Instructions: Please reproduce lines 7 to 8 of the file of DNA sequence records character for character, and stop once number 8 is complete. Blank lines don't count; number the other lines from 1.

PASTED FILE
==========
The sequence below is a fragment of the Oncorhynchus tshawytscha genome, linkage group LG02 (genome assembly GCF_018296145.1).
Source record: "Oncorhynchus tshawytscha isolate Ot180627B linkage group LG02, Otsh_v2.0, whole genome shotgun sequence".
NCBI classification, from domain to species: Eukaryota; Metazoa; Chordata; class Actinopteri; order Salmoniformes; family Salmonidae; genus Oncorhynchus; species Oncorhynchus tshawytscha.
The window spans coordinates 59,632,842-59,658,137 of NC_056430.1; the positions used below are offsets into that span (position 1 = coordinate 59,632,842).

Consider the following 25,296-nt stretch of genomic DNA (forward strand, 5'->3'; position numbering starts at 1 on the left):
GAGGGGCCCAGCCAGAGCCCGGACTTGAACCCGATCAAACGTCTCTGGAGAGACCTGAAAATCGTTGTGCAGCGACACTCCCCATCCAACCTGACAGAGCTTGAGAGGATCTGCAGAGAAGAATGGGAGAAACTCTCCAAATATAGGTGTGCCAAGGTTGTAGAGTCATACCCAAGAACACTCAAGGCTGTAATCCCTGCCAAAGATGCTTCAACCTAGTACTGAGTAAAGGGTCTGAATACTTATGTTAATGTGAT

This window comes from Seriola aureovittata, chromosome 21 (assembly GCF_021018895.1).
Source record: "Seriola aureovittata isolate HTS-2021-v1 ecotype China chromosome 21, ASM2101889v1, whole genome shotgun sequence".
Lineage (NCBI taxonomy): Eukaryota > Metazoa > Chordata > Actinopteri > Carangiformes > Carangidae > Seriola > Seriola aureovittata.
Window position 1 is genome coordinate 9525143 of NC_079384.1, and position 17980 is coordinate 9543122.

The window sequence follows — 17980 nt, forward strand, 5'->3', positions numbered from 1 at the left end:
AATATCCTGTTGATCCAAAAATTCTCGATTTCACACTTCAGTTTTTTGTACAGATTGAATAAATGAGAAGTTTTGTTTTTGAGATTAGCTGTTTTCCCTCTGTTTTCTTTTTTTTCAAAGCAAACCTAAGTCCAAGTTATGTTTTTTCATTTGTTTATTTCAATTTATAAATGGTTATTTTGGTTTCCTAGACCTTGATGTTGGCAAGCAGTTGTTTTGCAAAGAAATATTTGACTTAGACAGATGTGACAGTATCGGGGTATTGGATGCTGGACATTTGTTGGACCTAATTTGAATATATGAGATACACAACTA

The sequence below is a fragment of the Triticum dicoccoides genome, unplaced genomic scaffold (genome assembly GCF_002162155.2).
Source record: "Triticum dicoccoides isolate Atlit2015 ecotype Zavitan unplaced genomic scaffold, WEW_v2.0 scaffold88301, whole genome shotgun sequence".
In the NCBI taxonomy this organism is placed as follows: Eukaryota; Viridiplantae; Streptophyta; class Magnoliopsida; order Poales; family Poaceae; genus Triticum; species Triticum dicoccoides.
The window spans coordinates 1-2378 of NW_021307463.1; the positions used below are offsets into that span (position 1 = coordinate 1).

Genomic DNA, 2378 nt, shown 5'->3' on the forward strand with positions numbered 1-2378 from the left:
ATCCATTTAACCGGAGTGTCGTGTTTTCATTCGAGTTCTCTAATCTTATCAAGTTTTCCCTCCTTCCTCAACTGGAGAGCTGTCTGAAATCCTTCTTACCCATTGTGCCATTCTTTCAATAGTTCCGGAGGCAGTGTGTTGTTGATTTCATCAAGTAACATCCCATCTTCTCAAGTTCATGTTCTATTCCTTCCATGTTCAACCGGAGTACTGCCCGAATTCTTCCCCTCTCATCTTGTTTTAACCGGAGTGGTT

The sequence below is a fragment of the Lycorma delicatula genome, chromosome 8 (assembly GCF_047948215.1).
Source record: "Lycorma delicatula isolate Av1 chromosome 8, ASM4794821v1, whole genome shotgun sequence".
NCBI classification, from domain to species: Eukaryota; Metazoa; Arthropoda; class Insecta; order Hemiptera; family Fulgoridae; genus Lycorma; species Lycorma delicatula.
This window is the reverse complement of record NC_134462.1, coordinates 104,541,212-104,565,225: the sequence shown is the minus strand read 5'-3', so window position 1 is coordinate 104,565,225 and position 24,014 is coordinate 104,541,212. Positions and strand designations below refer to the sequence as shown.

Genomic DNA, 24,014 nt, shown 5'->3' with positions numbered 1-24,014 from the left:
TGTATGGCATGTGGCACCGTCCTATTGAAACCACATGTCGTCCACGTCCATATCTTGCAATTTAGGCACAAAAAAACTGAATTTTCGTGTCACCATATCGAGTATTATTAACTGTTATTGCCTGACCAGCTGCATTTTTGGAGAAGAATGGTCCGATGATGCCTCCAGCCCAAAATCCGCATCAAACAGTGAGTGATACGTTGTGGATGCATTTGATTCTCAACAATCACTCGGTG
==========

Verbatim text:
This window comes from Seriola aureovittata, chromosome 21 (assembly GCF_021018895.1).
Source record: "Seriola aureovittata isolate HTS-2021-v1 ecotype China chromosome 21, ASM2101889v1, whole genome shotgun sequence".